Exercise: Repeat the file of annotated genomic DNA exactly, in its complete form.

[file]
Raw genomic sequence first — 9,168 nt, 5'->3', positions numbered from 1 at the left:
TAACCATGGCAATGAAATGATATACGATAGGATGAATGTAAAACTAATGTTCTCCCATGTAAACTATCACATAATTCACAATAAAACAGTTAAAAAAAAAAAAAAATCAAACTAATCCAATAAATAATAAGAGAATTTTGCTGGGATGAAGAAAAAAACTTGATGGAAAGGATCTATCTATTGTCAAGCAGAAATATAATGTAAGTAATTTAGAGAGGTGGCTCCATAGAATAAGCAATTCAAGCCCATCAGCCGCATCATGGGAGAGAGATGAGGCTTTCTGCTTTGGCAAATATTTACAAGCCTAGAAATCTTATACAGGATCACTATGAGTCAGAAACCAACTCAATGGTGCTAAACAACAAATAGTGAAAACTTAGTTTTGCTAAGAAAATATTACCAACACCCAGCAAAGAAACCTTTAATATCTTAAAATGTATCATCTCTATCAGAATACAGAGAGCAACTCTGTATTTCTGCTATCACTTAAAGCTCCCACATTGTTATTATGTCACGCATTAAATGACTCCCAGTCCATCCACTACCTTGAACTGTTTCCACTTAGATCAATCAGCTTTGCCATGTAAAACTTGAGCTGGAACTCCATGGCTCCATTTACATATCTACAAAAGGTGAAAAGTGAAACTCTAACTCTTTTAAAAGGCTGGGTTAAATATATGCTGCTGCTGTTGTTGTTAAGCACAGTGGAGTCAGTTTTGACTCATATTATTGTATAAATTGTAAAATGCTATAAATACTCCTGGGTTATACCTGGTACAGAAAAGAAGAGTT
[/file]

Raw genomic sequence first — 9,168 nt, 5'->3', positions numbered from 1 at the left:
TAACCATGGCAATGAAATGATATACGATAGGATGAATGTAAAACTAATGTTCTCCCATGTAAACTATCACATAATTCACAATAAAACAGTTAAAAAAAAAAAAAAATCAAACTAATCCAATAAATAATAAGAGAATTTTGCTGGGATGAAGAAAAAAACTTGATGGAAAGGATCTATCTATTGTCAAGCAGAAATATAATGTAAGTAATTTAGAGAGGTGGCTCCATAGAATAAGCAATTCAAGCCCATCAGCCGCATCATGGGAGAGAGATGAGGCTTTCTGCTTTGGCAAATATTTACAAGCCTAGAAATCTTATACAGGATCACTATGAGTCAGAAACCAACTCAATGGTGCTAAACAACAAATAGTGAAAACTTAGTTTTGCTAAGAAAATATTACCAACACCCAGCAAAGAAACCTTTAATATCTTAAAATGTATCATCTCTATCAGAATACAGAGAGCAACTCTGTATTTCTGCTATCACTTAAAGCTCCCACATTGTTATTATGTCACGCATTAAATGACTCCCAGTCCATCCACTACCTTGAACTGTTTCCACTTAGATCAATCAGCTTTGCCATGTAAAACTTGAGCTGGAACTCCATGGCTCCATTTACATATCTACAAAAGGTGAAAAGTGAAACTCTAACTCTTTTAAAAGGCTGGGTTAAATATATGCTGCTGCTGTTGTTGTTAAGCACAGTGGAGTCAGTTTTGACTCATATTATTGTATAAATTGTAAAATGCTATAAATACTCCTGGGTTATACCTGGTACAGAAAAGAAGAGTT